Don’t get me wrong, I’m not blaming “the system” for this. While I don’t entirely believe in Tabula Rasa, I firmly believe in the U.S. Constitution’s implication that each person decides for themselves what their actions are (even if some actions are decided subconsciously), and can thus be held responsible for them. I’m also not saying that a middle class life is undesirable. If that is what a person aspires for, then they are welcome to it. I am a little dubious, however, that a person can possibly know that’s the life they want so early on. It seems more likely to me that they consider a more fanciful lifestyle unrealistic due to their debt.

The flaw lies in that you can’t make decisions off of things you don’t know. Debt is typically separated from the “good stuff” of college. When you pick your major, there’s no sheet given to you that says you’ll spend twenty years paying off your debt at the average salary of your major. The result is the current scenario: modern day students don’t even consider how they’re locking themselves into their future by taking on this burden.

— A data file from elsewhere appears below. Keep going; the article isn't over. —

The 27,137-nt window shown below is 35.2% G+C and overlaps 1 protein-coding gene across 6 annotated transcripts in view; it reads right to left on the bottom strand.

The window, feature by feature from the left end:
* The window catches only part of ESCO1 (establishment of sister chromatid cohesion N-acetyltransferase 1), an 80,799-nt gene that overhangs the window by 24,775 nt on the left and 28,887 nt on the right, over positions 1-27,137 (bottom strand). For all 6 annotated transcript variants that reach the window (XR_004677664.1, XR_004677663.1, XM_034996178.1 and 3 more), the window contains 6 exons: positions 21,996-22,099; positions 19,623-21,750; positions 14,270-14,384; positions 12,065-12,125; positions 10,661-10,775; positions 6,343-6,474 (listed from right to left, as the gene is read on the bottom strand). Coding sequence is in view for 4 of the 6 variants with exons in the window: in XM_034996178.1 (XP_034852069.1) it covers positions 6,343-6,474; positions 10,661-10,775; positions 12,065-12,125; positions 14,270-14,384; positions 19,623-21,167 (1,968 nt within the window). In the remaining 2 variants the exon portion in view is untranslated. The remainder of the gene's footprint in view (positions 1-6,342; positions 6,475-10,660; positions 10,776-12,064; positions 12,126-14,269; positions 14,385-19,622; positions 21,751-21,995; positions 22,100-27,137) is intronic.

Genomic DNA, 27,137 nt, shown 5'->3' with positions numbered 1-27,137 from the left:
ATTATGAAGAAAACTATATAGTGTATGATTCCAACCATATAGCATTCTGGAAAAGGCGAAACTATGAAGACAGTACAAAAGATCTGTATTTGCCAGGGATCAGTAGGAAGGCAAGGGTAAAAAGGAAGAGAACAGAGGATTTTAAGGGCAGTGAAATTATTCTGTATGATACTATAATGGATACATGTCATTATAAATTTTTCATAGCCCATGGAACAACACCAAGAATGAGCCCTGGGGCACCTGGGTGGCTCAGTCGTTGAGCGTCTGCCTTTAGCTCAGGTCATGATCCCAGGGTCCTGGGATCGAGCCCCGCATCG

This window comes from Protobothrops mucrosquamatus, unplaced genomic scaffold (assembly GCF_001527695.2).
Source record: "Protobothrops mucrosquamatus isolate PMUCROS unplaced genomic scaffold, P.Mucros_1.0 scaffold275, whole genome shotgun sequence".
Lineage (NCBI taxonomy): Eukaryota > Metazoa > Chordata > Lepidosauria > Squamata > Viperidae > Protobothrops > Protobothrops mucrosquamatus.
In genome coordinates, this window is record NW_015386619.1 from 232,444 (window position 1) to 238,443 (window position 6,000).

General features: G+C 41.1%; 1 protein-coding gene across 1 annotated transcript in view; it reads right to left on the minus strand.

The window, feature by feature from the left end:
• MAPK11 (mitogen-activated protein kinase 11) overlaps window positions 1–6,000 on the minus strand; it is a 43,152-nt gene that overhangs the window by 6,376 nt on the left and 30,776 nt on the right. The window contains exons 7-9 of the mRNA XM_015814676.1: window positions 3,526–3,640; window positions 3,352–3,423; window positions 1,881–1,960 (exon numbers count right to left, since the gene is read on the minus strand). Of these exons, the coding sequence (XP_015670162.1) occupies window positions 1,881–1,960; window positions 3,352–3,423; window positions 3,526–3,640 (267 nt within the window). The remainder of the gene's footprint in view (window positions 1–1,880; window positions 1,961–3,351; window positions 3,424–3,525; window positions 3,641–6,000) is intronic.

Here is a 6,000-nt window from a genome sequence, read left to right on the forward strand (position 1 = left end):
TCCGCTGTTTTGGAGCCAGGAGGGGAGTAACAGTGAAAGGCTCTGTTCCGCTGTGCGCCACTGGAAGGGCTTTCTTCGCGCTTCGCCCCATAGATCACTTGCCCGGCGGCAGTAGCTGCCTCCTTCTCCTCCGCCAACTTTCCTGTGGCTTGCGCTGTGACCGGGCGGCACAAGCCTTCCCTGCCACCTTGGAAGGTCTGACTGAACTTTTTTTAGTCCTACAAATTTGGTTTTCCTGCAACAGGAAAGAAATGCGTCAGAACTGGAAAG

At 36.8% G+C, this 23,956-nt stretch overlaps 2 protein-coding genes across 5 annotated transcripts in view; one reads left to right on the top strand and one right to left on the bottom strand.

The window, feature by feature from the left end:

Wednesday, March 30, 2011

The Best Apology

The best apology for any action is to cease that action. If you say you are sorry for throwing your wife down the stairs, and then you do it again the next night, clearly you are not sorry. If you say you are sorry for drinking a roommate's beer and then you continue to finish off the 6-pack, clearly you are not sorry.

To avoid being a liar, do not ever say you are sorry unless you have a clear course of action to take to stop whatever it is you are sorry for. Otherwise, you are saying you are sorry without truly meaning it. But again, if you are hurting people without stopping, being a liar is the least of your problems.